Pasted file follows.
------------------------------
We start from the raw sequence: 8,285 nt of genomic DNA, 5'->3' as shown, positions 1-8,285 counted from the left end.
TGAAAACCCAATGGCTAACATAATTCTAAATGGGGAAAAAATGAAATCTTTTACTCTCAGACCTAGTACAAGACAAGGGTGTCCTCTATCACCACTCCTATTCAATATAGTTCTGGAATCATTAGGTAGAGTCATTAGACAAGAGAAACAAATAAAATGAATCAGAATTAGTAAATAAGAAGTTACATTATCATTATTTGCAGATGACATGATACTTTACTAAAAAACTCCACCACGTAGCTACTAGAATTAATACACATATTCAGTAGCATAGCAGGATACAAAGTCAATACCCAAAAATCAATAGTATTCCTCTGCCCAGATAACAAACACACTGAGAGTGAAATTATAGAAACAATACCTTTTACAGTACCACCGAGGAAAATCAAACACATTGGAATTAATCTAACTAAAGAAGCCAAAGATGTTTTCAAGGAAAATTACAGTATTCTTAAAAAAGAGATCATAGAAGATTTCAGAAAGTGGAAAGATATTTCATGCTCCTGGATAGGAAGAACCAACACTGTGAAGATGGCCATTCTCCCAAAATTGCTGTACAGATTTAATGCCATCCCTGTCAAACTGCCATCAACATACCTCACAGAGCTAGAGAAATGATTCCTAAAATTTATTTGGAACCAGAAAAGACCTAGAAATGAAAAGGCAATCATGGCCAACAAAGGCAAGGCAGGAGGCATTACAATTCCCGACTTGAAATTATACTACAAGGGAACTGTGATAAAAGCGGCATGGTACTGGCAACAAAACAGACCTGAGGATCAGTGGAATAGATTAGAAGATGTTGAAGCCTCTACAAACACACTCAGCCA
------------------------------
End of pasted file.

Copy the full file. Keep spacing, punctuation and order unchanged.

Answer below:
We start from the raw sequence: 8,285 nt of genomic DNA, 5'->3' as shown, positions 1-8,285 counted from the left end.
TGAAAACCCAATGGCTAACATAATTCTAAATGGGGAAAAAATGAAATCTTTTACTCTCAGACCTAGTACAAGACAAGGGTGTCCTCTATCACCACTCCTATTCAATATAGTTCTGGAATCATTAGGTAGAGTCATTAGACAAGAGAAACAAATAAAATGAATCAGAATTAGTAAATAAGAAGTTACATTATCATTATTTGCAGATGACATGATACTTTACTAAAAAACTCCACCACGTAGCTACTAGAATTAATACACATATTCAGTAGCATAGCAGGATACAAAGTCAATACCCAAAAATCAATAGTATTCCTCTGCCCAGATAACAAACACACTGAGAGTGAAATTATAGAAACAATACCTTTTACAGTACCACCGAGGAAAATCAAACACATTGGAATTAATCTAACTAAAGAAGCCAAAGATGTTTTCAAGGAAAATTACAGTATTCTTAAAAAAGAGATCATAGAAGATTTCAGAAAGTGGAAAGATATTTCATGCTCCTGGATAGGAAGAACCAACACTGTGAAGATGGCCATTCTCCCAAAATTGCTGTACAGATTTAATGCCATCCCTGTCAAACTGCCATCAACATACCTCACAGAGCTAGAGAAATGATTCCTAAAATTTATTTGGAACCAGAAAAGACCTAGAAATGAAAAGGCAATCATGGCCAACAAAGGCAAGGCAGGAGGCATTACAATTCCCGACTTGAAATTATACTACAAGGGAACTGTGATAAAAGCGGCATGGTACTGGCAACAAAACAGACCTGAGGATCAGTGGAATAGATTAGAAGATGTTGAAGCCTCTACAAACACACTCAGCCA